The 1,202 community colleges in the U.S. enroll approximately 11.6 million credit and non-credit students. The average age of the community college student is 29. About 34 percent
Learn about seven trends occurring in community colleges today.
As society evolves, our institutions must accommodate change or risk becoming obsolete. Community colleges, as providers of higher education in a particular geographic area, must be responsive not only to local community needs but also to national developments and demographic changes. This report examines seven prominent trends in community colleges today.
1. Increased Distance Learning
1. Increased Distance Learning
Using the internet as the primary tool, community colleges have embraced distance learning. Responding to the demand for more distance education, some community colleges offer particular courses online and some offer online degree programs that are completely online. The ability to take college courses online makes access to higher education possible for more students. The hallmark of online education is the flexibility it affords to students needing to coordinate their studies with business or personal obligations. For example, a student with a full-time job can access an online course before or after work or on days off. Stay-at-home parents can participate in online classes before the children get up, while they are at school, and after they go to bed at night. Students who live in geographically remote areas can attend college without having to relocate or travel great distances. The popularity of distance learning guarantees that the trend toward more online course offerings will continue.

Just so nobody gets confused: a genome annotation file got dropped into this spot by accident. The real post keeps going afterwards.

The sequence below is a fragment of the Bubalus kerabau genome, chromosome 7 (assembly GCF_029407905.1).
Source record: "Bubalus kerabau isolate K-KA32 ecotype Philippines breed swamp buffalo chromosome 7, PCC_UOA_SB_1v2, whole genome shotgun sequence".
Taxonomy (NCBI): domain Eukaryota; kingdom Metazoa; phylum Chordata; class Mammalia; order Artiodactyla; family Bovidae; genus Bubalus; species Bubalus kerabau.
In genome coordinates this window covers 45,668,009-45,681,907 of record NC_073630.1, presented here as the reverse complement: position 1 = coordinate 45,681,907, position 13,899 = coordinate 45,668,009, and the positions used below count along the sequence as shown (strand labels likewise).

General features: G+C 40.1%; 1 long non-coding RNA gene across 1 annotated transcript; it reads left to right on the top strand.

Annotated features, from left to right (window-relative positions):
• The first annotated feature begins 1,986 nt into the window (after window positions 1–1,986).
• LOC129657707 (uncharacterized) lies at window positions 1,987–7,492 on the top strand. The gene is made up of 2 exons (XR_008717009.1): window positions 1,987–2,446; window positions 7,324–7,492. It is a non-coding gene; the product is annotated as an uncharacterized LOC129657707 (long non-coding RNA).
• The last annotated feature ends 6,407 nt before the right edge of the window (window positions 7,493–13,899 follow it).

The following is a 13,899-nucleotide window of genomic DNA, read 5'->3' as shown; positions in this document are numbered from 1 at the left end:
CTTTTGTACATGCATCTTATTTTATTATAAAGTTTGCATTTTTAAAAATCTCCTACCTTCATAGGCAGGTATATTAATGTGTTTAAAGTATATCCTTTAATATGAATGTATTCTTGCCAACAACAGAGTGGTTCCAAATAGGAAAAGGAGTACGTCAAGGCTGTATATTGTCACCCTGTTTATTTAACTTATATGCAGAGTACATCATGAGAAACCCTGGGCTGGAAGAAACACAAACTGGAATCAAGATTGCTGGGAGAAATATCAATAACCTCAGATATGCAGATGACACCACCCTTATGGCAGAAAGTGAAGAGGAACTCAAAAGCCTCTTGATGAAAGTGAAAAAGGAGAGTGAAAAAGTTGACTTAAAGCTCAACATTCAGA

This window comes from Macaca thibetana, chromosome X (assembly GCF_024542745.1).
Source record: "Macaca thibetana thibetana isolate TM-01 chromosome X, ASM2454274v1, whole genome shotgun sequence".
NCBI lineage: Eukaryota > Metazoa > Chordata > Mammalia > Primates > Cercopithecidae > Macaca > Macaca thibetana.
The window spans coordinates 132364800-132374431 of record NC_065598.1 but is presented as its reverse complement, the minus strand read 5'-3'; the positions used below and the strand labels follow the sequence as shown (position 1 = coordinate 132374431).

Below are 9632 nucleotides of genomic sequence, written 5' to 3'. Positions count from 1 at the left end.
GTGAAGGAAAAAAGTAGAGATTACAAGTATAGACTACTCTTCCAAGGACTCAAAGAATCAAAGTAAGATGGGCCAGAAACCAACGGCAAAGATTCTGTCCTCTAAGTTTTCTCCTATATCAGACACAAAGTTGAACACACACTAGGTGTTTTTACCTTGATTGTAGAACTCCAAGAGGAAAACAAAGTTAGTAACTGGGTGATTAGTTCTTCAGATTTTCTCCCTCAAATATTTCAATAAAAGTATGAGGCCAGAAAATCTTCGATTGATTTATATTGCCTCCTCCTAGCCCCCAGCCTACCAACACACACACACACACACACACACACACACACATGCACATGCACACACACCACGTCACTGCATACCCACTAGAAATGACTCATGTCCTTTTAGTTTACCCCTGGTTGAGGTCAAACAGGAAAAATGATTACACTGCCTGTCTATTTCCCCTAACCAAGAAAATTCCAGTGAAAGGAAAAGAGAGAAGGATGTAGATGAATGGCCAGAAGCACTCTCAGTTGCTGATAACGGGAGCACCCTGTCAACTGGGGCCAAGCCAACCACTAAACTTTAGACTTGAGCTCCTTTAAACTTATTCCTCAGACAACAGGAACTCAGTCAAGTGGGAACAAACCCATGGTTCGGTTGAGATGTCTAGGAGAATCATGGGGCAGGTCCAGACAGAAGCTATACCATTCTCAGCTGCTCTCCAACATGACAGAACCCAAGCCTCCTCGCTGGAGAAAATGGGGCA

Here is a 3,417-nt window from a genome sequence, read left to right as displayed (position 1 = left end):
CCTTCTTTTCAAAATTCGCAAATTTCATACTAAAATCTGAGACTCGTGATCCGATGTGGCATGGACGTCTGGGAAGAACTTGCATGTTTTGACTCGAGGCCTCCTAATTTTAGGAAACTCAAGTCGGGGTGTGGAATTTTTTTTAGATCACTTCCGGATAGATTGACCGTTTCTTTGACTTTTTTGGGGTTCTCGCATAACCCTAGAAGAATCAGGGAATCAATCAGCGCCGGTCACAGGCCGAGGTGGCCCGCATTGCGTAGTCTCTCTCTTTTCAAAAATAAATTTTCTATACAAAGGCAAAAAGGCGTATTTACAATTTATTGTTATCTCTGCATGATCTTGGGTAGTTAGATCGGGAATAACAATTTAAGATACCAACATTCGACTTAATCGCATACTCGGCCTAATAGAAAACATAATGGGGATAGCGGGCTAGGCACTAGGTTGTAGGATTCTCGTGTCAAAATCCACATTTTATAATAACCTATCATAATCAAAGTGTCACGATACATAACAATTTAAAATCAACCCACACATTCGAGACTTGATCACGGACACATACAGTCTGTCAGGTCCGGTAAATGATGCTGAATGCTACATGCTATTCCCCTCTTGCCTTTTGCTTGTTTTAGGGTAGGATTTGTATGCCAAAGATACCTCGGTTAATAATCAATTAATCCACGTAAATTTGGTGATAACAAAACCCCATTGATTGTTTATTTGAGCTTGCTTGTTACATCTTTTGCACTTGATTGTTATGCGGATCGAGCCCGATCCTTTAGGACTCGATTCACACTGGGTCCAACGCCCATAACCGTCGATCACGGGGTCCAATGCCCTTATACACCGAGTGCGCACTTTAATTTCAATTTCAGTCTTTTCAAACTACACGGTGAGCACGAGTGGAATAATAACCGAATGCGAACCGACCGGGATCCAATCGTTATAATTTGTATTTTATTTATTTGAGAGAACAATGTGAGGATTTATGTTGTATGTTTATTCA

This video looks at
2. Greater Number of Baccalaureate Degrees Awarded
Historically, four-year colleges
The Online Education Initiative will greatly expand course offerings for community college students, while making the transfer process between institutions much more smooth. The Initiative has its critics, however, who decry the loss of local control over education.
A recent study reveals that job applicants with a credential or associate’s degree from a community college have slightly better chances of getting a job interview than students who attend a for-profit college or university. Since community colleges are much more budget friendly than for-profit institutions and have much better job placement results, community colleges are a much better option for employment-minded students.
After City College of San Francisco loses its accreditation, other community colleges in the state are facing warnings, sanctions and possible loss of accreditation as well.